Orieta Zuzic Zuzic was named Summit League Player of the Year in 2005 and shared Player of the Year honors in 2006. She holds the Summit League record for career kills with 2,307, the only player to have more than 2,000. She also holds the Summit League record for aces, with 296, and earned first and second place on the kills-in-a-season list.

Courtesy Photos

14 • Friday, Feb. 7, 2014 • THE ORACLE

Photos by Austin St. John


Andretti Bain By Parrish Purnell Jr. There’s a difference between choosing a school and being called to a school. Track star Andretti Bain feels that he was called to ORU. Bain achieved success at the highest level during his tenure at ORU. He went from an average athlete to an Olympic silver medalist, and now he’s been inducted into the Oral Roberts Athletic Hall of Fame. Bain grew up in Nassau, Bahamas where he enjoyed running at a young age. He was inspired by the glimmer and shine of his uncle’s college track trophies that he saw daily in his grandmother’s home. As Bain grew so did his interest in running track at the collegiate level. He chose ORU after several friends were given scholarships to attend.

When Bain got to ORU he was an “average athlete”, as described by his college coach, Joe Dial. “He was a good athlete, nothing special, but he had an unbelievable work ethic,” Dial said. Bain knew he was destined for greatness, and constantly professed it. Dial recalls him saying, “I’m going to win an NCAA championship.” In 2008, Bain won both the NCAA Indoor and Outdoor championships in the 400m race. Bain then took his talent to the 2008 Beijing Olympics, representing the Bahamas. Bain won the silver medal in the 4x400 relay. He recalls the first thing that went through his mind as he crossed the finish line was, “Thank you Jesus.” Bain’s nickname “Da Bahamian Dream” is about accomplishing dreams. “I adopted that name for two reasons,” Bain said. “To

honor my country, and to honor the fact that we discover our purpose in life through living out our dreams.” When he is not training for the 2016 Olympics, Bain can be found in the Bahamas running his own business with his wife. “Da Bahamian Dream” Sports & Lifestyle Nutrition Store is another dream come true for Bain. “My dad owns a pharmacy in the Bahamas, so wanting to follow in his footsteps, I’ve developed a desire to become a business owner also,” Bain said. Bain considers his induction into the ORU Athletic Hall of Fame as another testament to God’s goodness. “This is truly a great honor, another dream come true.”

ORU won 49 games that year and made it to the NCAA regional championships. Holm was named a second team All-American in addition to being named the Mid-Continent Conference Player of the Year. Holm signed with the San Francisco Giants after the 2001 baseball season and made his major leagues debut on April 4, 2008. Holm said his debut was a dream come true. “When they told me that I had made the team out of spring training in 2008, it began to sink in that I had finally made it after seven seasons in the minor leagues,” said Holm. “I had dreamed of playing in the Big Leagues since I was a 4-year-old hitting baseballs in my backyard.” Holm played professional baseball for 12 years, three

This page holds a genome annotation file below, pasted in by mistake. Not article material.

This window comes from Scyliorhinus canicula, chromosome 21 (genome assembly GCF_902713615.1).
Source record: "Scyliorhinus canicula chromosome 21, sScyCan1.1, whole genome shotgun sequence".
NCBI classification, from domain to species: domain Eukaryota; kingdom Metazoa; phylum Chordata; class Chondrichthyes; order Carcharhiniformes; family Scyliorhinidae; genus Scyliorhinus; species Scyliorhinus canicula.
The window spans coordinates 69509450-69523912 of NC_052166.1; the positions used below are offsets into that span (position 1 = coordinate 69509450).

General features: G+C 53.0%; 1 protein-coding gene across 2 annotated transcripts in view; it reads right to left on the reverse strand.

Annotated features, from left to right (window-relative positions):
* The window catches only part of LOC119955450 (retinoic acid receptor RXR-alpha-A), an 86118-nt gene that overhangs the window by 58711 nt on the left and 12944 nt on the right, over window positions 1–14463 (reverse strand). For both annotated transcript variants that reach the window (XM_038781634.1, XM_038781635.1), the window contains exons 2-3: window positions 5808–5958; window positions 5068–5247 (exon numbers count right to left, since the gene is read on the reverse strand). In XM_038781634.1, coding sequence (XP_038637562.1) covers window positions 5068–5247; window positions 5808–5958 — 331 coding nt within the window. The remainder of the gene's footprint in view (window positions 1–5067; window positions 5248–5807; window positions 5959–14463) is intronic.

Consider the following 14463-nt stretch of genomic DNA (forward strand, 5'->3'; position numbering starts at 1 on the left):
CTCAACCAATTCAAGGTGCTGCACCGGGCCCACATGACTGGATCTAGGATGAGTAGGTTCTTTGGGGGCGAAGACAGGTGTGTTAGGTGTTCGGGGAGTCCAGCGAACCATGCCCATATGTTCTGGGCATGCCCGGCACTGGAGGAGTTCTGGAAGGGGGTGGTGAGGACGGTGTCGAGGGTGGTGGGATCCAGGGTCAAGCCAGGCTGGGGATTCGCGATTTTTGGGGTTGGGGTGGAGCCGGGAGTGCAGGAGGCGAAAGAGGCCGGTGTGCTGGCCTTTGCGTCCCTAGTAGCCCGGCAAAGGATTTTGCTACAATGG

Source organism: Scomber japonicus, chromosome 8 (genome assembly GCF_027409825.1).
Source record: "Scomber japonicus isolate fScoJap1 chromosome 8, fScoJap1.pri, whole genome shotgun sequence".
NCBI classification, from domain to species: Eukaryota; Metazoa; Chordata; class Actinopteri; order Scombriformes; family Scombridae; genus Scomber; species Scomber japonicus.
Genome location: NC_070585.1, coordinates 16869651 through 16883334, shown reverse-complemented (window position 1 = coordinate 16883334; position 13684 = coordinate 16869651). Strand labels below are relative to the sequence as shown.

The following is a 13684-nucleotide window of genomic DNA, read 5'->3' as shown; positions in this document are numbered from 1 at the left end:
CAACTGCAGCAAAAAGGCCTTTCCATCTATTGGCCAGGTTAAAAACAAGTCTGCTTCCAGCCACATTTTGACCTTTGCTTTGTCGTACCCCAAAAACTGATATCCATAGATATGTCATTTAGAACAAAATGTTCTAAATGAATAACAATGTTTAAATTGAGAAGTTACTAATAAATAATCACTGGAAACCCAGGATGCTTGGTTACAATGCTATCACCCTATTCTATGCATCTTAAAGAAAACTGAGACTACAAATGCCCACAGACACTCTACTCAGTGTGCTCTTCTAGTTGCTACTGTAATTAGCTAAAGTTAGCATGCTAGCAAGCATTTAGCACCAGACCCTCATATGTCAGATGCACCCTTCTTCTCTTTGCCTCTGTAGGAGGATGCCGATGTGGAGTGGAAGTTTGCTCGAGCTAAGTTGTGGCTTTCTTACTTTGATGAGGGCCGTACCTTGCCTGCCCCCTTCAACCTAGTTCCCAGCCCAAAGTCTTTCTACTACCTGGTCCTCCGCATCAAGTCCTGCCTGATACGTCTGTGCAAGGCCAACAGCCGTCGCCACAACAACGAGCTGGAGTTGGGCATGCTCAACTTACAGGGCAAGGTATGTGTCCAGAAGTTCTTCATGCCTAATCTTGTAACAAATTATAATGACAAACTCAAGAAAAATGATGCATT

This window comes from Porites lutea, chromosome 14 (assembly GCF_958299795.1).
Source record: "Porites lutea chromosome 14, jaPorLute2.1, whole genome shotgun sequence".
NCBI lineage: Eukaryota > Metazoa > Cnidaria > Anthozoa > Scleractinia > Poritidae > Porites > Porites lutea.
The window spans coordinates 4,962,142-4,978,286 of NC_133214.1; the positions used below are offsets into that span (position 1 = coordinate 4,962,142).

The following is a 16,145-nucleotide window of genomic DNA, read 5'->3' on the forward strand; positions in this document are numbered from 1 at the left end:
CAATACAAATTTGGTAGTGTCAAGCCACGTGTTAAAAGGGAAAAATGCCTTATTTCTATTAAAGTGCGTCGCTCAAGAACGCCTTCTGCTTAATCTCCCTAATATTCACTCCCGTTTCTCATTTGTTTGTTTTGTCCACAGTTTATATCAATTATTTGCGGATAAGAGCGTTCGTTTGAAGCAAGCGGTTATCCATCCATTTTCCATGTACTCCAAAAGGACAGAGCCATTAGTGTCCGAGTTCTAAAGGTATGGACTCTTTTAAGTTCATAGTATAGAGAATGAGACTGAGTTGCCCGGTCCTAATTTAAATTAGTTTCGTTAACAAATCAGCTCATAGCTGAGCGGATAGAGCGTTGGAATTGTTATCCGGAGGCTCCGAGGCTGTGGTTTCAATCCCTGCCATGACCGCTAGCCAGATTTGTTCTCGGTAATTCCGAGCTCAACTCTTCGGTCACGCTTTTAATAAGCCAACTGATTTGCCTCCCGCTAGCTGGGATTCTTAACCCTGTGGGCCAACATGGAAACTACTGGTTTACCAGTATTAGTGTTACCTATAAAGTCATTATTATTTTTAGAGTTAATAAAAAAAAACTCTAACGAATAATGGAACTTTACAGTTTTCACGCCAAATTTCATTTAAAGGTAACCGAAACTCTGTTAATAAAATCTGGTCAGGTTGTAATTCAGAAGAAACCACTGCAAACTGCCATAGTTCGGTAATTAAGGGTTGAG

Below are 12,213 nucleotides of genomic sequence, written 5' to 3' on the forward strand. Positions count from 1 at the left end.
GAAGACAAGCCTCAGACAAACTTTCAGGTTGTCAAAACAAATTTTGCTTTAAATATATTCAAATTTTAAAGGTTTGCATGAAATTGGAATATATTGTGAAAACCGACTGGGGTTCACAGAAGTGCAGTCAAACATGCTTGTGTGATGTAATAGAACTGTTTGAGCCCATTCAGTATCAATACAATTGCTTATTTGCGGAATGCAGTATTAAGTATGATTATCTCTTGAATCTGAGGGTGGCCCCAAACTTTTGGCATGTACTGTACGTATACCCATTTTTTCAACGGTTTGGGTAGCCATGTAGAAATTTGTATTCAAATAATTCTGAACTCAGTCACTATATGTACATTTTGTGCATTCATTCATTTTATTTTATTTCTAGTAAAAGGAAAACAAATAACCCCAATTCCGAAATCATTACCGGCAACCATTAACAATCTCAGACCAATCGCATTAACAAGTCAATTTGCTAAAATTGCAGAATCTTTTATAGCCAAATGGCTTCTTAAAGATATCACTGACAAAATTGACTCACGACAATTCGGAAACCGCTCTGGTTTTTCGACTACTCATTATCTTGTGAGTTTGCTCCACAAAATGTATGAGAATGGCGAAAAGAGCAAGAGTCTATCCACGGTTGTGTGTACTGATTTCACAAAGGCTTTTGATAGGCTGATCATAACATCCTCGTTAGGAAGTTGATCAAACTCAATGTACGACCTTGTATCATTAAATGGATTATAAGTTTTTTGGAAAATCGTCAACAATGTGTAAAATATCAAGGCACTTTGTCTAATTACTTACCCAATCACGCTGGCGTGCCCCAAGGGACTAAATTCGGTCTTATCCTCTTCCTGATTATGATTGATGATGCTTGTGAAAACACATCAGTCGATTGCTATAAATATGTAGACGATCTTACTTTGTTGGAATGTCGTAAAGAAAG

of which were played at the Major League level. During his last year as a professional baseball player, Holm got an offer to be the associate head coach at Sacramento State University. Holm took the coaching position and is about to enter his second season coaching at Sacramento State. Holm said that without his ORU degree in Recreation Administration, he wouldn’t have been able to take the coaching position. “The first thing he asked me was if I had my degree,” Holm said. “And I told [him] I did indeed have it and I had finished up the last few classes at the beginning of my professional career. I never would have been able to get this job without the degree that I received from ORU.”

Steve Holm By David Sauer Former baseball player Steve Holm was inducted into ORU’s Athletic Hall of Fame on Jan. 25. He attributes his experience at ORU as what prepared him to achieve so many goals. “It was very humbling to have been inducted into the hall of fame at ORU and be mentioned along with all of the great athletes who have played there over the years,” Holm said. “I believe it meant more to me now that I am done playing, and I can look back at everything the game of baseball provided me.” Holm played on the ORU baseball team from 2000 to 2001. In 2000 he broke team records for most hits in a season with 104 and batting average with .437.

Orieta Zuzic By Ryan Woods Orieta “Ori” Zuzic was a standout volleyball player for the Golden Eagles from 2003-2006. She achieved Hall of Fame status with 2,307 career kills and is the only player in Summit League history to have more than 2,000 in a career. Zuzic also registered 296 career aces, 93 more than anyone in conference history. “Ori was a tremendous person and a model student-athlete. She always brought her best effort to practice and was a joy to coach,” said ORU Head Volleyball Coach Sheera Sirola. Zuzic started 35 matches her freshman year while averaging 5.13 kills and 2.65 digs per game.

She set a new school and conference single-season record for kills with 626. “First match, when she was a freshman we set her 63 times, and we thought her shoulder was going to fall off. I asked her after the match if her shoulder was okay, and she said, ‘Of course. Why?’,” said Sirola. “That was her, just a tough competitor. She never got injured, except maybe a sprained ankle here or there.” That toughness and determination led to three more years of dominating the Summit League on her way to back-to-back Player of the Year honors in 2005 and 2006, and becoming a record 12-time Offensive Player of the Week. “She was a tremendous leader and competitor who

“She was a tremendous